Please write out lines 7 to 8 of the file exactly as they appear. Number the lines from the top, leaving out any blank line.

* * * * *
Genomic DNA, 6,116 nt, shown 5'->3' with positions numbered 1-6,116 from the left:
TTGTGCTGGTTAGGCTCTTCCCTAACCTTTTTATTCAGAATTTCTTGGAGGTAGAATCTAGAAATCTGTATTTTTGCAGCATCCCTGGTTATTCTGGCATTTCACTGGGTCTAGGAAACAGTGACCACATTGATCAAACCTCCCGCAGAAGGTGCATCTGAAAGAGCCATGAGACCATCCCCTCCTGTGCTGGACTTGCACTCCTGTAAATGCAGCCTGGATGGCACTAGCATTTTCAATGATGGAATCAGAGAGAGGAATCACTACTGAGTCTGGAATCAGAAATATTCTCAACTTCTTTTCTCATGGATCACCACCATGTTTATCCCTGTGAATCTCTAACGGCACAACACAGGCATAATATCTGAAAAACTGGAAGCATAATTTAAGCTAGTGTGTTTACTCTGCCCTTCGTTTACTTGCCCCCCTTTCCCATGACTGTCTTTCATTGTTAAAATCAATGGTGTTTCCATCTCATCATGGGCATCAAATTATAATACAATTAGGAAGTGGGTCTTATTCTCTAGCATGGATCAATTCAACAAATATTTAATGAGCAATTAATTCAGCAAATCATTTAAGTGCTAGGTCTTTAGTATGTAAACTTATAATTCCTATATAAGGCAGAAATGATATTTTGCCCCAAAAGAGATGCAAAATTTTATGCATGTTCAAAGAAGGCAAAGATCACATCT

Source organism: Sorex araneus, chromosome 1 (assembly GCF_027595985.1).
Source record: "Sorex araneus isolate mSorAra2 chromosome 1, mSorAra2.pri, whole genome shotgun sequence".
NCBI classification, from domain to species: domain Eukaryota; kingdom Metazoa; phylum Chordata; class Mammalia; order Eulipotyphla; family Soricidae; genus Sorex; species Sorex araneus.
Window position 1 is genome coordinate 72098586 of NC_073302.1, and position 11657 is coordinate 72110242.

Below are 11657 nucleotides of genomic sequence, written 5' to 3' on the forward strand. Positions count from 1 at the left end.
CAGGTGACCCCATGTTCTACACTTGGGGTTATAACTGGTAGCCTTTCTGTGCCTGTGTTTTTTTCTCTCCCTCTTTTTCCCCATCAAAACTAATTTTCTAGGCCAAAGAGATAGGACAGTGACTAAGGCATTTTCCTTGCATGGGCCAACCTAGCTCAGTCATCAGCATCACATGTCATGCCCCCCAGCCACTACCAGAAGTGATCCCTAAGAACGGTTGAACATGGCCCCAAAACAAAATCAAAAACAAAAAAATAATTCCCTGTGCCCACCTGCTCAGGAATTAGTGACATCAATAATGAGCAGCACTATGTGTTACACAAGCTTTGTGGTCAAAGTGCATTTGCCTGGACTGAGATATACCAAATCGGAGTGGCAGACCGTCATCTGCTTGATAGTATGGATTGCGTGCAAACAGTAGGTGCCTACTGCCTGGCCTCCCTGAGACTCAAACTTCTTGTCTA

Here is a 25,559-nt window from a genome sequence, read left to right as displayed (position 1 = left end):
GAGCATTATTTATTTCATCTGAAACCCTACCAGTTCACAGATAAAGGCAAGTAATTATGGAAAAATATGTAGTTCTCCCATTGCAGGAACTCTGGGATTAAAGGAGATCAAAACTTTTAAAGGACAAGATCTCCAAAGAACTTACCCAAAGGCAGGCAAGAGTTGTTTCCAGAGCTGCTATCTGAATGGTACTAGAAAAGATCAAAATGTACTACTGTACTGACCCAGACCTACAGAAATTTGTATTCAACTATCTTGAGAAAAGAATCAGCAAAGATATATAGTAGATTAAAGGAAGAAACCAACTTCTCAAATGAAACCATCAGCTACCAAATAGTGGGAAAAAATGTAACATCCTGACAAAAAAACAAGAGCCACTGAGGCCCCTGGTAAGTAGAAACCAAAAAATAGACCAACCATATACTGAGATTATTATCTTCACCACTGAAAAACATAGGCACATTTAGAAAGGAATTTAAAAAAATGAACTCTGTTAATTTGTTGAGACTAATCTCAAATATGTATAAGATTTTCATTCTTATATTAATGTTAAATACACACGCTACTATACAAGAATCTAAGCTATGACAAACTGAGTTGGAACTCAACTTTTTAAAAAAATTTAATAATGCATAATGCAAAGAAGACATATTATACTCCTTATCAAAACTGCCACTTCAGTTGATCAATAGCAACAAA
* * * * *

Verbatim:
Below are 11657 nucleotides of genomic sequence, written 5' to 3' on the forward strand. Positions count from 1 at the left end.
CAGGTGACCCCATGTTCTACACTTGGGGTTATAACTGGTAGCCTTTCTGTGCCTGTGTTTTTTTCTCTCCCTCTTTTTCCCCATCAAAACTAATTTTCTAGGCCAAAGAGATAGGACAGTGACTAAGGCATTTTCCTTGCATGGGCCAACCTAGCTCAGTCATCAGCATCACATGTCATGCCCCCCAGCCACTACCAGAAGTGATCCCTAAGAACGGTTGAACATGGCCCCAAAACAAAATCAAAAACAAAAAAATAATTCCCTGTGCCCACCTGCTCAGGAATTAGTGACATCAATAATGAGCAGCACTATGTGTTACACAAGCTTTGTGGTCAAAGTGCATTTGCCTGGACTGAGATATACCAAATCGGAGTGGCAGACCGTCATCTGCTTGATAGTATGGATTGCGTGCAAACAGTAGGTGCCTACTGCCTGGCCTCCCTGAGACTCAAACTTCTTGTCTA